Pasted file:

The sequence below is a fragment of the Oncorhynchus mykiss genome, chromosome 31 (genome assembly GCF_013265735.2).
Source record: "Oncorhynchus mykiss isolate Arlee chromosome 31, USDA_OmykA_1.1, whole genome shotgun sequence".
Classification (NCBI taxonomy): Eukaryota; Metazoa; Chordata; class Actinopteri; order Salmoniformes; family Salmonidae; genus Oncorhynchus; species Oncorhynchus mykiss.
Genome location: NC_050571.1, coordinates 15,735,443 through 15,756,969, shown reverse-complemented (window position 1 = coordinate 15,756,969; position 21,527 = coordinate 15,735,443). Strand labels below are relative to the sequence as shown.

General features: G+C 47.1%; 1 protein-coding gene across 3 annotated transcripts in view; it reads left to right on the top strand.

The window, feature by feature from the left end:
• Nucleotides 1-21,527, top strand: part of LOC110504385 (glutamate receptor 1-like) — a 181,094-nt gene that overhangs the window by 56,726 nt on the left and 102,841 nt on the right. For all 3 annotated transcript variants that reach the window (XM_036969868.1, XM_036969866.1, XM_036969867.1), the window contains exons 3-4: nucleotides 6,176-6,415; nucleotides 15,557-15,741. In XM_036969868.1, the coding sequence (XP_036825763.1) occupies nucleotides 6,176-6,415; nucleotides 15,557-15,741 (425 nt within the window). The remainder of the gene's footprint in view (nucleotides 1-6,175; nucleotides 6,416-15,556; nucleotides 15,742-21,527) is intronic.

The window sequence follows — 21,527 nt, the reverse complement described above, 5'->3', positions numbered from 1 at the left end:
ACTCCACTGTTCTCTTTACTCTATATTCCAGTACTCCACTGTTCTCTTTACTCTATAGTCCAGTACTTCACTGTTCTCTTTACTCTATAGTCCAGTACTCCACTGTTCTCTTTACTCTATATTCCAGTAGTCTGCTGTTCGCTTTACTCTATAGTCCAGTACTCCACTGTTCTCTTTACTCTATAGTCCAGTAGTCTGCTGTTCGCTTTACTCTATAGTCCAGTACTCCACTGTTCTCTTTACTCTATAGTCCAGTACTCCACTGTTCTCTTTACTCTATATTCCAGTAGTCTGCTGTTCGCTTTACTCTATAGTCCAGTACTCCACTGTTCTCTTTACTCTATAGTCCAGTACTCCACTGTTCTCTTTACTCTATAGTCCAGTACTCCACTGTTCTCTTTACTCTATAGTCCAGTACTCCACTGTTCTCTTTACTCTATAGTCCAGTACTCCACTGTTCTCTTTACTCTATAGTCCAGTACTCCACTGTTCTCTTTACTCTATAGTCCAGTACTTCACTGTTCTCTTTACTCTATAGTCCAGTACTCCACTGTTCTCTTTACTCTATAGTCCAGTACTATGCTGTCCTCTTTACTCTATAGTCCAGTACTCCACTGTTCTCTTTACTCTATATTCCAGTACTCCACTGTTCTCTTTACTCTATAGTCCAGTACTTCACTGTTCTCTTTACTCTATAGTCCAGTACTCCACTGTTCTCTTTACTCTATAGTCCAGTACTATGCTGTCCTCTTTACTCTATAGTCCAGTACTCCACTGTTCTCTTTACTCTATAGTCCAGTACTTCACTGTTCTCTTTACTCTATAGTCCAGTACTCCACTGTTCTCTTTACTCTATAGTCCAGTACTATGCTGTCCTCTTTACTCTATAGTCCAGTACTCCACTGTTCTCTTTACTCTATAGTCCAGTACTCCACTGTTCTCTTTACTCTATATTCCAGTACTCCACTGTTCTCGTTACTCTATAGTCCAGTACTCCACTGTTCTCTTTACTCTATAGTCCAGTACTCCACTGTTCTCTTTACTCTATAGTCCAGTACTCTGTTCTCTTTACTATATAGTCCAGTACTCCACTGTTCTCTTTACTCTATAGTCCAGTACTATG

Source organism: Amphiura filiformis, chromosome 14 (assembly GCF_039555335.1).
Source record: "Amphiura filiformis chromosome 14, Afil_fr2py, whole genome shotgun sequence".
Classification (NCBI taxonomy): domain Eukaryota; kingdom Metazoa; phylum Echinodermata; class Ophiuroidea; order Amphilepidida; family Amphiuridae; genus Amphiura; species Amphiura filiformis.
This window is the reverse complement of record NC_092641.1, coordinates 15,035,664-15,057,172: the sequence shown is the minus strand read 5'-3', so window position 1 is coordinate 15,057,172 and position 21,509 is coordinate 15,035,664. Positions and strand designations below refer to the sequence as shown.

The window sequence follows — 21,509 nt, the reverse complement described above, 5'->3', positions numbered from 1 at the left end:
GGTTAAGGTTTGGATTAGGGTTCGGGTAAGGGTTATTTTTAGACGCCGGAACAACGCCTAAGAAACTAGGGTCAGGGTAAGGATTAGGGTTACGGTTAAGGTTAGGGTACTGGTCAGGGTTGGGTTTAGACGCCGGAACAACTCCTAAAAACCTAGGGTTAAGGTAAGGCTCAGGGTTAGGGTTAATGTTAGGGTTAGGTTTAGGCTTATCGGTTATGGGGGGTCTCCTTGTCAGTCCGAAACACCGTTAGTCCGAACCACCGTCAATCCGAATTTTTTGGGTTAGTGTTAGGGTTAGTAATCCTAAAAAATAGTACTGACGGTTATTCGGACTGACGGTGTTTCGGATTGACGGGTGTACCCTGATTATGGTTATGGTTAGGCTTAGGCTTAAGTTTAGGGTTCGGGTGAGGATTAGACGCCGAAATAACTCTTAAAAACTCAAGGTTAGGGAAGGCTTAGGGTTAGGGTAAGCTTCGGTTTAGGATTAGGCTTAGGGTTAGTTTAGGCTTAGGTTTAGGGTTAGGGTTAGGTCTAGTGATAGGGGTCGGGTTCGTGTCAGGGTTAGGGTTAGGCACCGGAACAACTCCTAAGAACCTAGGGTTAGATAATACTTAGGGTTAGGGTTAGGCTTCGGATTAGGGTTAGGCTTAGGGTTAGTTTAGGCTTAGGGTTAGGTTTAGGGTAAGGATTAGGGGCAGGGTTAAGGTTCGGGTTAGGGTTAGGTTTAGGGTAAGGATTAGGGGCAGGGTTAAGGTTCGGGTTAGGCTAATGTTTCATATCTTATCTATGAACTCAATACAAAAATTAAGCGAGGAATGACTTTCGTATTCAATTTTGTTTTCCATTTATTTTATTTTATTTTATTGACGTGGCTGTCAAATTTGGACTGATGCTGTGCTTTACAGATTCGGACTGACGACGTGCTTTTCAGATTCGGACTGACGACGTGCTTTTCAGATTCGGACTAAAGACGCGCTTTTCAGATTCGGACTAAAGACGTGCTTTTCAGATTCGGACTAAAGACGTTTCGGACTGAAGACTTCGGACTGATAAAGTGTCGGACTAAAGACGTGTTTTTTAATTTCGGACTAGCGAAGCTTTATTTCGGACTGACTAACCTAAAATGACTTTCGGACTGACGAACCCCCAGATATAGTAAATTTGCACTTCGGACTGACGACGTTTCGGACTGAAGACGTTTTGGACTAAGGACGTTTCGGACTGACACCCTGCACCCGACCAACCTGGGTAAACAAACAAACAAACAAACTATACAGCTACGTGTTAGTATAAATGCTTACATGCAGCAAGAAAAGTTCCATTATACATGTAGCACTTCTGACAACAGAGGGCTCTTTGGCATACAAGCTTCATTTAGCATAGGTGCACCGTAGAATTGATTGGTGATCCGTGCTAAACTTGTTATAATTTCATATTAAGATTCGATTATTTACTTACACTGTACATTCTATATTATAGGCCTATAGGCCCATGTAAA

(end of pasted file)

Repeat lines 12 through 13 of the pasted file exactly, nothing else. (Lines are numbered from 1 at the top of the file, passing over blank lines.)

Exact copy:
Classification (NCBI taxonomy): domain Eukaryota; kingdom Metazoa; phylum Echinodermata; class Ophiuroidea; order Amphilepidida; family Amphiuridae; genus Amphiura; species Amphiura filiformis.
This window is the reverse complement of record NC_092641.1, coordinates 15,035,664-15,057,172: the sequence shown is the minus strand read 5'-3', so window position 1 is coordinate 15,057,172 and position 21,509 is coordinate 15,035,664. Positions and strand designations below refer to the sequence as shown.